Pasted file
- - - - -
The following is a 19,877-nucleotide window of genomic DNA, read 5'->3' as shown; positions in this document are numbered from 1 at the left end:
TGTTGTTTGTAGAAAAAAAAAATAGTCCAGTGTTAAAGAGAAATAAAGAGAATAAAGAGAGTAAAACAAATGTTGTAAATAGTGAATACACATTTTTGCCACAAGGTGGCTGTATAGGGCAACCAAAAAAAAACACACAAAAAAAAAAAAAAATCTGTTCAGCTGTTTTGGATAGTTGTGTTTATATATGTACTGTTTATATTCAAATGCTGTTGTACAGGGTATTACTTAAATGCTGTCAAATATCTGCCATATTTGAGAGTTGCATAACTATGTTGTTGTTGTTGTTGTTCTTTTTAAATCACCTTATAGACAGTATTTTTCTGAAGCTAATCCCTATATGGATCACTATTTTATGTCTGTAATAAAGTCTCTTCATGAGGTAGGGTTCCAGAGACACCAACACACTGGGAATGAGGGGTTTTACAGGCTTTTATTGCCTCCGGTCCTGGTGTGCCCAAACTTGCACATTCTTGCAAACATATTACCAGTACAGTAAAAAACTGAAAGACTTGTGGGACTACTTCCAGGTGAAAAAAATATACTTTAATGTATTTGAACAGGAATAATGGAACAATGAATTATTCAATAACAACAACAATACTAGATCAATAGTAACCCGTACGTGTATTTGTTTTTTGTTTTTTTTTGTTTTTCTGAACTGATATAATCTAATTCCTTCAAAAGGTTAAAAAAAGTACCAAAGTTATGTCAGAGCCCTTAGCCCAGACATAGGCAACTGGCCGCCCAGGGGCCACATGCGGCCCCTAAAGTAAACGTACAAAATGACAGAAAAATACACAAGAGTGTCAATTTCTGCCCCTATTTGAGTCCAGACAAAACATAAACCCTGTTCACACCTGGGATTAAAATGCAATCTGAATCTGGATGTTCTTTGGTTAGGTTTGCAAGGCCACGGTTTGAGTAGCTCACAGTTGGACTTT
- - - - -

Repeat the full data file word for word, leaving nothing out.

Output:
The following is a 19,877-nucleotide window of genomic DNA, read 5'->3' as shown; positions in this document are numbered from 1 at the left end:
TGTTGTTTGTAGAAAAAAAAAATAGTCCAGTGTTAAAGAGAAATAAAGAGAATAAAGAGAGTAAAACAAATGTTGTAAATAGTGAATACACATTTTTGCCACAAGGTGGCTGTATAGGGCAACCAAAAAAAAACACACAAAAAAAAAAAAAAATCTGTTCAGCTGTTTTGGATAGTTGTGTTTATATATGTACTGTTTATATTCAAATGCTGTTGTACAGGGTATTACTTAAATGCTGTCAAATATCTGCCATATTTGAGAGTTGCATAACTATGTTGTTGTTGTTGTTGTTCTTTTTAAATCACCTTATAGACAGTATTTTTCTGAAGCTAATCCCTATATGGATCACTATTTTATGTCTGTAATAAAGTCTCTTCATGAGGTAGGGTTCCAGAGACACCAACACACTGGGAATGAGGGGTTTTACAGGCTTTTATTGCCTCCGGTCCTGGTGTGCCCAAACTTGCACATTCTTGCAAACATATTACCAGTACAGTAAAAAACTGAAAGACTTGTGGGACTACTTCCAGGTGAAAAAAATATACTTTAATGTATTTGAACAGGAATAATGGAACAATGAATTATTCAATAACAACAACAATACTAGATCAATAGTAACCCGTACGTGTATTTGTTTTTTGTTTTTTTTTGTTTTTCTGAACTGATATAATCTAATTCCTTCAAAAGGTTAAAAAAAGTACCAAAGTTATGTCAGAGCCCTTAGCCCAGACATAGGCAACTGGCCGCCCAGGGGCCACATGCGGCCCCTAAAGTAAACGTACAAAATGACAGAAAAATACACAAGAGTGTCAATTTCTGCCCCTATTTGAGTCCAGACAAAACATAAACCCTGTTCACACCTGGGATTAAAATGCAATCTGAATCTGGATGTTCTTTGGTTAGGTTTGCAAGGCCACGGTTTGAGTAGCTCACAGTTGGACTTT